A new flow for Canadian young hydrologists: Key scientific challenges addressed by research cultural shiftsCaroline Aubry-Wake1, Lauren D. Somers2,3, Hayley Alcock4, Aspen M. Anderson5, Amin Azarkhish6, Samuel Bansah7, Nicole M. Bell8, Kelly Biagi9, Mariana Castaneda-Gonzalez10, Olivier Champagne9, Anna Chesnokova10, Devin Coone6, Tasha-Leigh J. Gauthier11, Uttam Ghimire6, Nathan Glas6, Dylan M. Hrach11, Oi Yin Lai14, Pierrick Lamontagne-Halle3, Nicolas R. Leroux1, Laura Lyon3, Sohom Mandal12, Bouchra R. Nasri13, Natasa Popovic11, Tracy. E. Rankin14, Kabir Rasouli15, Alexis Robinson16, Palash Sanyal17, Nadine J. Shatilla9, 18, Brandon Van Huizen11, Sophie Wilkinson9, Jessica Williamson11, Majid Zaremehrjardy191 Centre for Hydrology, University of Saskatchewan, Saskatoon, SK, Canada2 Civil and Environmental Engineering, Massachusetts Institute of Technology, MA, USA3 Department of Earth and Planetary Sciences, McGill University, Montreal QC4 Department of Natural Resource Science, McGill University, Montreal, QC, Canada5 Department of Earth Sciences, Simon Fraser University, Burnaby, BC, Canada6 School of Engineering, University of Guelph, Ontario, ON, Canada7 Department of Geological Sciences, University of Manitoba, Winnipeg, Canada8 Centre for Water Resources Studies, Department of Civil & Resource Engineering, Dalhousie University, Halifax, NS, Canada9 School of Geography and Earth Sciences, McMaster University, Hamilton, ON, Canada.10 Department of Construction Engineering, Ecole de technologie superieure, Montreal, QC, Canada11 Department of Geography & Environmental Management, University of Waterloo, Waterloo, ON, Canada12 Department of Geography and Environmental Studies, Ryerson University, Toronto, ON, Canada13 Department of Mathematics and Statistics, McGill University, Montreal, Qc, Canada14 Geography Department, McGill University, Montreal, QC, Canada15 Meteorological Service of Canada, Environment and Climate Change Canada, Dorval, QC, Canada16 Department of Geography and Planning, University of Toronto, Toronto, ON17 Global Institute for Water Security, University of Saskatchewan.18 Lorax Environmental Services Ltd, Vancouver, BC, Canada.19 Department of Earth and Atmospheric Sciences, University of Alberta, Edmonton, AB, Canada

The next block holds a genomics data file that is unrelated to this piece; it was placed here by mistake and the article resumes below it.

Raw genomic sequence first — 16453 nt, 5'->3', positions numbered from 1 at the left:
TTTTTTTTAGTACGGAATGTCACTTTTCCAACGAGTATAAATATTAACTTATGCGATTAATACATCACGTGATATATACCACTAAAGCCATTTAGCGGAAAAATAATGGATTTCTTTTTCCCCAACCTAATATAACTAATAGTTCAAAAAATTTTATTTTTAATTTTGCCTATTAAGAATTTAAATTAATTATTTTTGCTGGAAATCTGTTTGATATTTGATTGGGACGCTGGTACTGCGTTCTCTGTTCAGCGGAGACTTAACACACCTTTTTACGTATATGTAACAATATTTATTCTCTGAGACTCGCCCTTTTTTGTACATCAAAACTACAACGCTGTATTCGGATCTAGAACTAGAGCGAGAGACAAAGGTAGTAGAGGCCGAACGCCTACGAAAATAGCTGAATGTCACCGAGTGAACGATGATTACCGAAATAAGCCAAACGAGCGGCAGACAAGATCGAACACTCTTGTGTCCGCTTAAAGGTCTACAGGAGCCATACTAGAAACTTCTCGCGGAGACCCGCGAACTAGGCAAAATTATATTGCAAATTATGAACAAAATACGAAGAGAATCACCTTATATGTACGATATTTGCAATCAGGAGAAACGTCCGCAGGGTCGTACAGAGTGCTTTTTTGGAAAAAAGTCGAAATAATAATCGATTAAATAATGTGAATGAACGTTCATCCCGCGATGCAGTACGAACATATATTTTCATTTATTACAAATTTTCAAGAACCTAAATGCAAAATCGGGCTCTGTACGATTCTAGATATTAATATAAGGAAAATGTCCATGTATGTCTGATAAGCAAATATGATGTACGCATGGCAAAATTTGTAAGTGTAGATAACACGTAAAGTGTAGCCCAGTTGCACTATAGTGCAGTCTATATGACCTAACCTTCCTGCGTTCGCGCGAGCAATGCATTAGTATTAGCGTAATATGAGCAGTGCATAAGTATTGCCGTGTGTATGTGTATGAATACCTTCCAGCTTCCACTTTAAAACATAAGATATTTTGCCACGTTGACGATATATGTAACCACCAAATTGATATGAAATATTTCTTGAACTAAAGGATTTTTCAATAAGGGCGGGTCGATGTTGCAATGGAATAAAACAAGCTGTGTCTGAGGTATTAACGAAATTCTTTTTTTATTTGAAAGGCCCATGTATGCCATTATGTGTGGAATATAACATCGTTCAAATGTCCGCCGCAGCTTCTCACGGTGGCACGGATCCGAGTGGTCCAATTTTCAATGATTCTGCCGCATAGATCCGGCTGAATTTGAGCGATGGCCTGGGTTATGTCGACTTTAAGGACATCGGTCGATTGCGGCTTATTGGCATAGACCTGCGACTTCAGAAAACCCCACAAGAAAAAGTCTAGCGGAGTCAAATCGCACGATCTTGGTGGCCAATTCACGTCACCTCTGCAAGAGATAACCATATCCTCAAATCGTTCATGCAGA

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The role of snow processes and hillslopes on runoff generation in present and future climates in a recently constructed watershed in the Athabasca oil sands region
Kelly Biagi, Sean K. Carey
Hydrological Processes, Volume 34, Issue 17